AIMS – Arthur Interactive Media Study
About the Study
As part of a three-year longitudinal, mixed method and multi-reporter project
funded by the John Templeton Foundation, IARYD has been working in collaboration
with the WGBH Educational Foundation, a leader in educational children’s media and
the producer of PBS’s Emmy award-winning ARTHUR series, to develop the Arthur
Interactive Media (AIM) program. The AIM program is a social, emotional, and
character development curriculum involving both digital interactive media and
cross-age peer mentoring targeting elementary school students. We have adapted
content from ARTHUR episodes and storylines to make them into digital interactive
features (comics and games) that promote five specific and interrelated topics:
empathy, honesty, forgiveness, generosity, and learning from others (intellectual humility).
Cross-age buddy pairs (1st and 4th graders; 2nd and 5th) read, play, and engage
with the interactive features, which contain various questions and prompts meant
to encourage rich conversations and reflections. The accompanying curriculum
centers around these topics and interactive features, and includes sessions
such as buddy training as well as relevant activities before and after the
sessions of the interactive features.
We are implementing and evaluating the AIM program in elementary schools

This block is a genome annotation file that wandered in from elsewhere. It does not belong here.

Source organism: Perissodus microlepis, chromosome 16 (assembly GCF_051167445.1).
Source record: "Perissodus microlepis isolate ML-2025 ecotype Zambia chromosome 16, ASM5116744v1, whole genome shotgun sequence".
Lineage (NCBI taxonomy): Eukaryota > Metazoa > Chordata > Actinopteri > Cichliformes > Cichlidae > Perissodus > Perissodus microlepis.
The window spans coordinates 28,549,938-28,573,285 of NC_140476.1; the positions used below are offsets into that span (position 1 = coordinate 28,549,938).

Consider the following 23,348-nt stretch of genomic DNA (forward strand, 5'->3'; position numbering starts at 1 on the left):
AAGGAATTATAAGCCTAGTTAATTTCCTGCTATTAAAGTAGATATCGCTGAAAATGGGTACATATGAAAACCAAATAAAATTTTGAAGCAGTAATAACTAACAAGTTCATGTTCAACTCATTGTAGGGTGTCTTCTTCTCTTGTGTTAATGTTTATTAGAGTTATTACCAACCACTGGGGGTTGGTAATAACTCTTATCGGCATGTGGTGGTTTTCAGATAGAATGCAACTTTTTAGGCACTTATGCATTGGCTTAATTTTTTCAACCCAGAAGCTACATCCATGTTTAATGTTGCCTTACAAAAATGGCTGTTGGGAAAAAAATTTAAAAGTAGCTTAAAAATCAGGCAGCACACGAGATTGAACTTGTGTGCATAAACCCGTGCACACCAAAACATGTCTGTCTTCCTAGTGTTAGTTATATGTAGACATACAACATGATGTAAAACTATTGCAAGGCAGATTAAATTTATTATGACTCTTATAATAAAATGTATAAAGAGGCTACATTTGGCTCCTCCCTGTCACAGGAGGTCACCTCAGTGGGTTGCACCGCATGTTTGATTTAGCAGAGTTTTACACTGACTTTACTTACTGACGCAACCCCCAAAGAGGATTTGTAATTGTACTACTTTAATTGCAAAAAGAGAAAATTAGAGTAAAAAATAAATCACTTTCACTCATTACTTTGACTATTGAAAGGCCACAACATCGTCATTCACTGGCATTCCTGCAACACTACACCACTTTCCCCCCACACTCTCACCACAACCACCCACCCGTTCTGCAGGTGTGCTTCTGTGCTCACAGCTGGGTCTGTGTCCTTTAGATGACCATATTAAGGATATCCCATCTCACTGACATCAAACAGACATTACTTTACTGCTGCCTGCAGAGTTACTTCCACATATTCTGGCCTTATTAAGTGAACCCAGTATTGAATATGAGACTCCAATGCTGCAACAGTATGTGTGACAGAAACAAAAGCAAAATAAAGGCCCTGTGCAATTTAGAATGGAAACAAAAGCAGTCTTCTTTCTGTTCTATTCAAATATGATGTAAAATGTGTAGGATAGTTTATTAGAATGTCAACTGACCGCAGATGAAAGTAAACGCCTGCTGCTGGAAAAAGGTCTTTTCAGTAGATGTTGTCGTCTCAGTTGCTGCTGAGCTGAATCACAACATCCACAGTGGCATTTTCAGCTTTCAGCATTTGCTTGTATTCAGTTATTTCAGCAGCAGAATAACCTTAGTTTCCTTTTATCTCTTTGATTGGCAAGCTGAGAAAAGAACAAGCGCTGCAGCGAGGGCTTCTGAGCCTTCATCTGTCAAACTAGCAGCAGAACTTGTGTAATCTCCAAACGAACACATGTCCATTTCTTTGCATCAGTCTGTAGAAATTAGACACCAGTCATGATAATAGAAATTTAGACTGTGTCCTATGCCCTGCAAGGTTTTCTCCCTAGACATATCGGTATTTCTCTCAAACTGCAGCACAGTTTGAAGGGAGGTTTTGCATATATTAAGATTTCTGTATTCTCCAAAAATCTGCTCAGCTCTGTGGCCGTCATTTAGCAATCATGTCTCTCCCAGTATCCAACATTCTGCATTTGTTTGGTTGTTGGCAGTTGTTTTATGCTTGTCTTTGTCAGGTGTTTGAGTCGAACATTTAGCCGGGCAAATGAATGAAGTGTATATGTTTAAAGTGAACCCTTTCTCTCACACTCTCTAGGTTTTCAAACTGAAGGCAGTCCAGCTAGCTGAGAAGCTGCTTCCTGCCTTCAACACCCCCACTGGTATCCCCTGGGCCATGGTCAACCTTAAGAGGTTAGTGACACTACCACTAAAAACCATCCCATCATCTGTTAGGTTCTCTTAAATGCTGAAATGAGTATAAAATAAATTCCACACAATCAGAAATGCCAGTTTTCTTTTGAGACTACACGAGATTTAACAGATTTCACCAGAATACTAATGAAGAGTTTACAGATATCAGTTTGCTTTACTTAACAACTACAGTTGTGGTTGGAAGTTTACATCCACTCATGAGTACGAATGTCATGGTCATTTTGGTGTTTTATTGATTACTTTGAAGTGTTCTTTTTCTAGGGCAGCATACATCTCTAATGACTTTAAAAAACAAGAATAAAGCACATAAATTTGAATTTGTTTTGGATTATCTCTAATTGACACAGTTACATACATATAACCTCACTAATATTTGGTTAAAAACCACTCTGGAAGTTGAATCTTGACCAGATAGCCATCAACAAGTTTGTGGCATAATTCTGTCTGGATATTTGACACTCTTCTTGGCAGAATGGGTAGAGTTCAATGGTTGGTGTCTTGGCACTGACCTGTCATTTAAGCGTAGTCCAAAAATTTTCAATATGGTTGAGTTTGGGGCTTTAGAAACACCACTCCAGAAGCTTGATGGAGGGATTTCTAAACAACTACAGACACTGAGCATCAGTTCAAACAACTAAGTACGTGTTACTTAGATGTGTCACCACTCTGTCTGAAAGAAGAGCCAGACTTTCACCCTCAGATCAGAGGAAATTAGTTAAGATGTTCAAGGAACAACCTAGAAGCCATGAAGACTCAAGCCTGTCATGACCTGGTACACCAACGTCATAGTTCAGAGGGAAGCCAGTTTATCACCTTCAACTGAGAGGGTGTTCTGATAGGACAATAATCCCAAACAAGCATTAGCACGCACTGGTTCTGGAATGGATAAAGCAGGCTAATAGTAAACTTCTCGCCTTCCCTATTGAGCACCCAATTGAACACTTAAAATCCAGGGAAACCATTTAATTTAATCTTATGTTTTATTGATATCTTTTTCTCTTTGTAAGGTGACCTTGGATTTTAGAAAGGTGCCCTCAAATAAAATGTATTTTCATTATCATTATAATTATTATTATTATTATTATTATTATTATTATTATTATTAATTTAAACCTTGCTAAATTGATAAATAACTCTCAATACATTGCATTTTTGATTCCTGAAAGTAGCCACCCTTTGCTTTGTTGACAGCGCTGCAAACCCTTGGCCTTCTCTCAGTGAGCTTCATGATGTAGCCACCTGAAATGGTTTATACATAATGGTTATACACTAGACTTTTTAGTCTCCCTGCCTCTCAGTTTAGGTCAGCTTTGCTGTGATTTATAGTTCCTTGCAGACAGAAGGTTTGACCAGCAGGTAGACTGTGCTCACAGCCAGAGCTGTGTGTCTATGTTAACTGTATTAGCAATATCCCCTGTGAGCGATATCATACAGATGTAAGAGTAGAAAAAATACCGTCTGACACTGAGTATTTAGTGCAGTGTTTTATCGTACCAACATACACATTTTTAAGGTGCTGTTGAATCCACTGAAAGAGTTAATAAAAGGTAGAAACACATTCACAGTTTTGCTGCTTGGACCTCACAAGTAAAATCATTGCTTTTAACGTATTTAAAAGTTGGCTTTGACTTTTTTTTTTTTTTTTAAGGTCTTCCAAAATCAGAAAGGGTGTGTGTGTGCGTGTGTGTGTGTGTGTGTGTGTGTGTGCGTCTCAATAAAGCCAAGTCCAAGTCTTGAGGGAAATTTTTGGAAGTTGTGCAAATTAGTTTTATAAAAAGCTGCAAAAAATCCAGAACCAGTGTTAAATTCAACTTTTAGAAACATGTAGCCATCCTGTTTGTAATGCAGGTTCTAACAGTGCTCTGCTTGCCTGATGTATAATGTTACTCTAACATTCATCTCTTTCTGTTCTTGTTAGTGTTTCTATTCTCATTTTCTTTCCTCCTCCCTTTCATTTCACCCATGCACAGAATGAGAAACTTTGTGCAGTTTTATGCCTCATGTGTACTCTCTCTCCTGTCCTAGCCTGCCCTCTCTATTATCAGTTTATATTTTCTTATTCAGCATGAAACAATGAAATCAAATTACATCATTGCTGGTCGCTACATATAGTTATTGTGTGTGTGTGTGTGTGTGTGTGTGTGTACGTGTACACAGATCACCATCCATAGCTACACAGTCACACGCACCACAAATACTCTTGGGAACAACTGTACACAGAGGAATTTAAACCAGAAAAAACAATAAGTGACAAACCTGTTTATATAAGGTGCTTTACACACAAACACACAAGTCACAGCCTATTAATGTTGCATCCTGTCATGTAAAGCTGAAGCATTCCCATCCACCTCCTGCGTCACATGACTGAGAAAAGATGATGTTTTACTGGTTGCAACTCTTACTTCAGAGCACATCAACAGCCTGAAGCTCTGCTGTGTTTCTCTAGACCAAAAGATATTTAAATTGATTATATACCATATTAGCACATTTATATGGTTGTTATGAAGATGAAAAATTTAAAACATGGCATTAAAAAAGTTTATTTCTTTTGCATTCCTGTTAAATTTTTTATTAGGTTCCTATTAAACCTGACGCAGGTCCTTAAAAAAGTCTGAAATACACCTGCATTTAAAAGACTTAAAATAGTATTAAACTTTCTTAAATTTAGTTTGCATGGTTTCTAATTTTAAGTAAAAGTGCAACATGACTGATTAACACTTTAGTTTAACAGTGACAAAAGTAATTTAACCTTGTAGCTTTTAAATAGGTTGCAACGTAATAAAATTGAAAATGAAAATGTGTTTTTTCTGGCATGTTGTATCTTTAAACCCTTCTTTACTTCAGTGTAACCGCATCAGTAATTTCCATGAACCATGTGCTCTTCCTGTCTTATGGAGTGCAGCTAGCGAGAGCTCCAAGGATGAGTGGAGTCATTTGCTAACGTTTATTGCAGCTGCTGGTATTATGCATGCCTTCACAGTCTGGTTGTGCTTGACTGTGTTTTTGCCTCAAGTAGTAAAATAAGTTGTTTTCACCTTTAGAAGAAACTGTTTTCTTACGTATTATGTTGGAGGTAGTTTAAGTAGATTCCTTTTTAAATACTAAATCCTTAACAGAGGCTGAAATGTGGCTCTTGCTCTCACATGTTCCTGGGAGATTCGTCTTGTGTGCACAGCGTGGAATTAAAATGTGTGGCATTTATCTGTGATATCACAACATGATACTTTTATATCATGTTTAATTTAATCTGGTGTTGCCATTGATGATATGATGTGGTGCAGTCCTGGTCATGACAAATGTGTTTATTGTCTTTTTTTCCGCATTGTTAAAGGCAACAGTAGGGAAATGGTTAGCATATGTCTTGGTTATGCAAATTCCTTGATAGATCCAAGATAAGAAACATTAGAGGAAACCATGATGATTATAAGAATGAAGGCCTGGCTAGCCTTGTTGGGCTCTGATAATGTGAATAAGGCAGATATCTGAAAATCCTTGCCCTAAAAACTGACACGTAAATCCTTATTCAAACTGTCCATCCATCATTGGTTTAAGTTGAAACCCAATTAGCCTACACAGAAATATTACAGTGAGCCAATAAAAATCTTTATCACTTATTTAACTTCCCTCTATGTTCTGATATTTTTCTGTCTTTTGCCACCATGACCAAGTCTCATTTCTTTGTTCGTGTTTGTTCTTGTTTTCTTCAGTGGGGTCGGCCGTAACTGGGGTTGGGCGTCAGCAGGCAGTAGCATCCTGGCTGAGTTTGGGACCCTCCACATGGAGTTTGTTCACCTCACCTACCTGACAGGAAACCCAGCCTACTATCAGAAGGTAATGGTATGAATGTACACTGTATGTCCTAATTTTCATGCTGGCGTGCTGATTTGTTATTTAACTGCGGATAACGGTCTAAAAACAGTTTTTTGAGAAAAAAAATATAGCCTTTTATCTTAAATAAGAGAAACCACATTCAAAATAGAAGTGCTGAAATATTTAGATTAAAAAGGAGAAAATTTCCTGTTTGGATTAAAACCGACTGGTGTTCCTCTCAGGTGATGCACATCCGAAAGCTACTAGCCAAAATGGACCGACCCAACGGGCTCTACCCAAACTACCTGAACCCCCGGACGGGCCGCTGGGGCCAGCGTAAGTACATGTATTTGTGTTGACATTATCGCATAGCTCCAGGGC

surrounding the Boston area this school year (2015-2016). Our theory of change
posits that the program will enhance students' social-emotional competencies
(e.g., empathy) and character virtues (e.g., generosity) as well as their
relationships (e.g., peer, teacher, and parent support) and related attitudes
and behaviors that reflect an improved classroom/school climate (e.g., reduced bullying).
To test whether children’s positive outcomes are a function of the social-emotional
and character content in the AIM program, we seek to compare them to children
participating in another WGBH Educational Foundation program – the Martha Speaks
Reading Buddies Program. This reading program also has media and buddy-pairing
components but focuses on promoting oral vocabulary and literacy in young children.
In addition, we will compare schools using either program to other schools operating
as usual, and we will use child as well as teacher- and parent-reports, along with
process evaluation measures constituting ongoing feedback, observations, and interviews,
to obtain a comprehensive assessment of children’s development as well as program
effectiveness within and across all schools.
Read the press
release announcing this new project.
Read a blog entry about the study on the Huffington Post by Dr.
Julie Dobrow, Director of Communications and Media Studies at Tufts
recent article about the Arthur interactive graphic novel "So Funny I Forgot to Laugh."
The Research Team
Lacey J. Hilliard
Richard M. Lerner
Tufts Team Members
Edmond P. Bowers, Clemson University
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